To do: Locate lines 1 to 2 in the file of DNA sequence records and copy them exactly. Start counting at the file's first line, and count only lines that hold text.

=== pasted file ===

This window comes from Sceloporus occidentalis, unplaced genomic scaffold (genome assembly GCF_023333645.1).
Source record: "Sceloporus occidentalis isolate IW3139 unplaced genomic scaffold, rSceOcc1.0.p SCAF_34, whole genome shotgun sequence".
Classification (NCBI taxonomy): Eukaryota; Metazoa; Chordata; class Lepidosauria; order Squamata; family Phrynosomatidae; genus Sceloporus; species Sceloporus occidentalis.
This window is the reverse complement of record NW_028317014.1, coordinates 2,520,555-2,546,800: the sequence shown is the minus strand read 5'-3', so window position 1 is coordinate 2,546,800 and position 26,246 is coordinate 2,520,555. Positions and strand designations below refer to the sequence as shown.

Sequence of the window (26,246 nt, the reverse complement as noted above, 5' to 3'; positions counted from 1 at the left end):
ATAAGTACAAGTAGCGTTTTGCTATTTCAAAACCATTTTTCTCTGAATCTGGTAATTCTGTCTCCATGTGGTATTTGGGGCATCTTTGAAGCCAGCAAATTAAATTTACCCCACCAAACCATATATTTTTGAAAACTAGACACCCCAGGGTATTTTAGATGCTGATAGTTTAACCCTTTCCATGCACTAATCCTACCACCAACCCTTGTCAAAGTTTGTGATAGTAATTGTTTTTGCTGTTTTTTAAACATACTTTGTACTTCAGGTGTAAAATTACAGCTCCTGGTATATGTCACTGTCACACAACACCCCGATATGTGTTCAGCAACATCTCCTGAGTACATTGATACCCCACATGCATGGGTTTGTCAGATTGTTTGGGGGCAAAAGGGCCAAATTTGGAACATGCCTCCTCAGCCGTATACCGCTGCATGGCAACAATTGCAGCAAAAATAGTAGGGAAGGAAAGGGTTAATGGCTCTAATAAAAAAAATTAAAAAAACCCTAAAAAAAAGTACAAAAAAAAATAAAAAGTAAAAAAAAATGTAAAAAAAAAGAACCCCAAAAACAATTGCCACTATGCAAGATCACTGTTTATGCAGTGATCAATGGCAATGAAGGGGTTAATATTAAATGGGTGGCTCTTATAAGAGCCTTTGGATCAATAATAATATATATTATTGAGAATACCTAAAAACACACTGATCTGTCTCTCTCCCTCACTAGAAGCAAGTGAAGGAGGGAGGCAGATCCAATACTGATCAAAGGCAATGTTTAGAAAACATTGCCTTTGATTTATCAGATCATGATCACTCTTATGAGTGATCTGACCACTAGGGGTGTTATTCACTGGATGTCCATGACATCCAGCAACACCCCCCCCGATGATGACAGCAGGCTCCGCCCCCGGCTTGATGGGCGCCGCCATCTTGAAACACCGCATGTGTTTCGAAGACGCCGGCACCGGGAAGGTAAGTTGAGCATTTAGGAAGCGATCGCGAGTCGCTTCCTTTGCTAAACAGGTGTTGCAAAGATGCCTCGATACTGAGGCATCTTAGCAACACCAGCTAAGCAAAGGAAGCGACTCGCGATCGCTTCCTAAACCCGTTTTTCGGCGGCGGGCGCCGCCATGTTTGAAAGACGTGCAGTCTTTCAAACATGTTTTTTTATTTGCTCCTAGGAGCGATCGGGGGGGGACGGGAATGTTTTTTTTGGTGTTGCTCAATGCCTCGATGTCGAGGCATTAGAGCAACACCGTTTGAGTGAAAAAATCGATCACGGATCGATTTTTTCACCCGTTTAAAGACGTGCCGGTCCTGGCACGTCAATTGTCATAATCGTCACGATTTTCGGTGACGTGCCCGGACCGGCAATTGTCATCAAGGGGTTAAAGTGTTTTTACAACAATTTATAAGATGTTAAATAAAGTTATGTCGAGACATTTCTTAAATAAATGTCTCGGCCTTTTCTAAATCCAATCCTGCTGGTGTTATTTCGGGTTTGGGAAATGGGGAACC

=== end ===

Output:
This window comes from Sceloporus occidentalis, unplaced genomic scaffold (genome assembly GCF_023333645.1).
Source record: "Sceloporus occidentalis isolate IW3139 unplaced genomic scaffold, rSceOcc1.0.p SCAF_34, whole genome shotgun sequence".